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How To Live In The Present Moment: 10 Tips To Stay Present

“Now is the only reality. All else is either memory or imagination”. Bhagwan Shree Rajneesh
“The future never comes. Life is always now”. Eckhart Tolle

You may have seen such quotes many times before. However, they are not merely some airy-fairy spiritual-quotes, but a fact of life.

Though being present moment to moment is certainly not easy as I know from my own experience, it is ultimately a choice that we can make since nobody stops us from being present but ourselves.

Living in the present contrary to popular perception doesn’t mean to let go of all thinking or planning. But it means to be rooted in the present moment while we do so.

Adopting it as a way of life offers the solution to much of the problems we face in our daily lives. As Eckart Tolle points out,

“Unease, anxiety, tension, stress, worry—all forms of fear—are caused by too much future, and not enough presence. Guilt, regret, resentment, grievances, sadness, bitterness, and all forms of non-forgiveness are caused by too much past, and not enough presence.”

We have the habit of living our lives in a constant state of waiting. Many of the things we have in our lives today may perhaps be ones we might have wished and dreamed of in the past. Yet we don’t enjoy or cherish those things we have and instead live our lives always hoping some achievement, event, or circumstance in the future will make us happy. However, in truth, the future never arrives except as the present moment.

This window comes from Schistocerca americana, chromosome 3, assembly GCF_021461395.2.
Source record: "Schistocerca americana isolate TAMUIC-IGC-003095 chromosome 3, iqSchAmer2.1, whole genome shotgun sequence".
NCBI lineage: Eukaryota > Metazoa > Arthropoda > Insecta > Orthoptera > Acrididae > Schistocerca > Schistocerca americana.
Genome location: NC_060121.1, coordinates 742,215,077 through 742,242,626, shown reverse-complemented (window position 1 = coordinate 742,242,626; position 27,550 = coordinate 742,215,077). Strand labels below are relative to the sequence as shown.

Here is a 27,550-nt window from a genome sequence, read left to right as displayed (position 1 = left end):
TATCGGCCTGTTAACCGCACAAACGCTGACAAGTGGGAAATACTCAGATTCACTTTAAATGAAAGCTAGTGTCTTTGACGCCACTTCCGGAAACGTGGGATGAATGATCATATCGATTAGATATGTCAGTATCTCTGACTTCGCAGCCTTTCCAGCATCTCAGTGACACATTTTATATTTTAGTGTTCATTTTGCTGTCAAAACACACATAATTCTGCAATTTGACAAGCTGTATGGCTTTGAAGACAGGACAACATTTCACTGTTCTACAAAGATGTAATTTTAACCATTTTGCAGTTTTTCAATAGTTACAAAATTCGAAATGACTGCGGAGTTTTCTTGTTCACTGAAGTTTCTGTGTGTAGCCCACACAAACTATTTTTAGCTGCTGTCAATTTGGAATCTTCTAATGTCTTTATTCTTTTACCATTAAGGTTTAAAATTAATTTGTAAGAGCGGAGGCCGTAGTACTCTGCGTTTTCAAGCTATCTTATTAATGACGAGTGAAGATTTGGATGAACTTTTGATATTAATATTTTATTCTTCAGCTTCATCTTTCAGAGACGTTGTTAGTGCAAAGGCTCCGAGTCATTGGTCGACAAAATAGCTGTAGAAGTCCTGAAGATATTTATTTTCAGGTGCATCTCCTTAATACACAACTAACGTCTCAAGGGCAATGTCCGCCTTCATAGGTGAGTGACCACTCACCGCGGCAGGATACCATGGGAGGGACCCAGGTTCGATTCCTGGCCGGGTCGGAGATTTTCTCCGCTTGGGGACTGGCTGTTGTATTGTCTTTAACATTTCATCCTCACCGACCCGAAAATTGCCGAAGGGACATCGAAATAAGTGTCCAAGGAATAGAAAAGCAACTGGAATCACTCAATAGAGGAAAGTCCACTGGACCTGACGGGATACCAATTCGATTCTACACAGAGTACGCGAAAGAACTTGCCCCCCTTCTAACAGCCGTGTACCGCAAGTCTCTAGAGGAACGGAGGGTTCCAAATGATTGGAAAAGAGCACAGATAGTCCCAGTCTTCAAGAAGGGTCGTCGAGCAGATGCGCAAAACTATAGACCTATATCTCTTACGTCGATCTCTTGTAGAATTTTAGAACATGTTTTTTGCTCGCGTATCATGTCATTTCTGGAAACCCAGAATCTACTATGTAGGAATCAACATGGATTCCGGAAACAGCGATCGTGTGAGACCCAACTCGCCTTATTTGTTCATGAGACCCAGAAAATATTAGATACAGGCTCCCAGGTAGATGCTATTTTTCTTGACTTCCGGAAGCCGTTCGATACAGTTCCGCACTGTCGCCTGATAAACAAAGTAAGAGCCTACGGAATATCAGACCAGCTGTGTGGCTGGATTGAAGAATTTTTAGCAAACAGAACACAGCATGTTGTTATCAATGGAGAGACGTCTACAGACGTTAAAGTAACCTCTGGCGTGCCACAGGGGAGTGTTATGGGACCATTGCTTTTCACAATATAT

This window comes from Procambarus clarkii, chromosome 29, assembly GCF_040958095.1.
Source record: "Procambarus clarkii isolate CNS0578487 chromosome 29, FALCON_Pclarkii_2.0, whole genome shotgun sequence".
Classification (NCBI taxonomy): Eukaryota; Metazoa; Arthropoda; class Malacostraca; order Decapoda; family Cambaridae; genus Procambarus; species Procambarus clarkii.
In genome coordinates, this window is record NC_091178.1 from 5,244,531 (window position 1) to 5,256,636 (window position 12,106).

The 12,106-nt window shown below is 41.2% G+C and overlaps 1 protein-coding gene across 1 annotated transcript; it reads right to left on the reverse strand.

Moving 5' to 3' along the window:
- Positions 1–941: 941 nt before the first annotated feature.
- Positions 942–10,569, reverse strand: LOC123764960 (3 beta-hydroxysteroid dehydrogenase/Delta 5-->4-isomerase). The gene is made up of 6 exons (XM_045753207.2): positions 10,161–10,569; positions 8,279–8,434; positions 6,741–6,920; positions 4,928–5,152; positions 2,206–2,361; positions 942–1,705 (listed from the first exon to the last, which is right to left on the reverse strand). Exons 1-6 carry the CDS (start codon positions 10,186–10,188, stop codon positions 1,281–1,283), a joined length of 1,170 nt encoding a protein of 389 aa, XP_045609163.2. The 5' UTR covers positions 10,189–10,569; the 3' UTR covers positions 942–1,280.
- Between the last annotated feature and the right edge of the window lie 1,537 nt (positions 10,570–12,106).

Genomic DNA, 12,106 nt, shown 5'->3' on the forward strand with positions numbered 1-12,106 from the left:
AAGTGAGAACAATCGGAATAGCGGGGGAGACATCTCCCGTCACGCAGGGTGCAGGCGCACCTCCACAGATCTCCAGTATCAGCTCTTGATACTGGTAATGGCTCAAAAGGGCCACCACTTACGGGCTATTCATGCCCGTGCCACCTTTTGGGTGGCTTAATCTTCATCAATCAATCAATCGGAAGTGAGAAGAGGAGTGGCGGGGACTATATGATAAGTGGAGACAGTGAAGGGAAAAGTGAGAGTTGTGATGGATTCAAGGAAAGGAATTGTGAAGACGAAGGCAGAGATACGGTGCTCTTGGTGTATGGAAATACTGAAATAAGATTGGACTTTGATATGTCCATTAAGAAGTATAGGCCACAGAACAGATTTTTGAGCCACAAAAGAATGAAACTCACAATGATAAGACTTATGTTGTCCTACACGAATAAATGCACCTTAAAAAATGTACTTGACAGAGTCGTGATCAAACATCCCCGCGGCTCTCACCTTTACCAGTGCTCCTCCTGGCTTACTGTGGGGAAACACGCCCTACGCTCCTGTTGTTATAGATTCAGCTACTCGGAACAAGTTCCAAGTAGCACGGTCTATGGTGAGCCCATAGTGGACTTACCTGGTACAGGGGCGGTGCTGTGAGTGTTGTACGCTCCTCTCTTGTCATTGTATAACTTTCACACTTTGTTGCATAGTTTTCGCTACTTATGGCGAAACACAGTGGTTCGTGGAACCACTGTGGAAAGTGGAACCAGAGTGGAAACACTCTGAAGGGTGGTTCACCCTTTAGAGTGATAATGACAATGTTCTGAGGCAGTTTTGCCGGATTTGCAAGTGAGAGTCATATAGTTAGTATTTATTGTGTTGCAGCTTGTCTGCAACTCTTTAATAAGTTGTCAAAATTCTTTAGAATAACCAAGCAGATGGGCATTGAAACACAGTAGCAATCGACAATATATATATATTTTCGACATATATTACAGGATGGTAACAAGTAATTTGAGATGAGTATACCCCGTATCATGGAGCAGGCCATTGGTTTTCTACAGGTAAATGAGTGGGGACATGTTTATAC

So how can we live in the present moment? Read on to find out about how you can do just that.

Slowing down

Slowing down the pace in which we do things, helps to bring us into the present moment, as this often requires us to be consciously present. Whereas, when we are hurrying through the things we do, we often tend to do them unconsciously.

How we usually eat our meals is but one example of this. We tend to eat our food rather fast when we do it without being consciously present. Or on other occasions, we may be lost in our thoughts or be on our devices while we are eating. However, simply by consciously slowing down the pace in which we chew our food, we can bring ourselves into the present moment.

Whenever I do this, I appreciate the food more. It makes the flavours more intense, and the food tastes better. I've also observed that I feel the need to eat less than usual when I slow down and consciously chew and savour the food.